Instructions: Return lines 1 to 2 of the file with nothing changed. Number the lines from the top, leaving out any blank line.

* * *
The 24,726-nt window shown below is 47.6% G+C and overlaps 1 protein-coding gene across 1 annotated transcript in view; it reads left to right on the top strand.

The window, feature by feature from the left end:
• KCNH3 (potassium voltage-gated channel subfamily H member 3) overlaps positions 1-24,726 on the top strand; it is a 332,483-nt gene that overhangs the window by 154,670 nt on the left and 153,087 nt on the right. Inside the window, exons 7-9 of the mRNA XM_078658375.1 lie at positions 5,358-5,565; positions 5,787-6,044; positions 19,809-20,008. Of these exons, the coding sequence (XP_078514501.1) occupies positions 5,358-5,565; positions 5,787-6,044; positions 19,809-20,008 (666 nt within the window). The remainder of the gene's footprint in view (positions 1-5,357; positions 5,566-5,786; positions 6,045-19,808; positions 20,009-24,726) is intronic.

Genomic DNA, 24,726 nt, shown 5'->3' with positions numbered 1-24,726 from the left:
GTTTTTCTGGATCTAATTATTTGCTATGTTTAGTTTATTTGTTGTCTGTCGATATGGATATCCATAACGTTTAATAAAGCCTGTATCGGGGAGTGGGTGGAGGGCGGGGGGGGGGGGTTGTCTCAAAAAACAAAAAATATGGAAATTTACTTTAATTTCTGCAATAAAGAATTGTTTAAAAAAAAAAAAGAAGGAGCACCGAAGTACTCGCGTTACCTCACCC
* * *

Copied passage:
The 24,726-nt window shown below is 47.6% G+C and overlaps 1 protein-coding gene across 1 annotated transcript in view; it reads left to right on the top strand.

The window, feature by feature from the left end: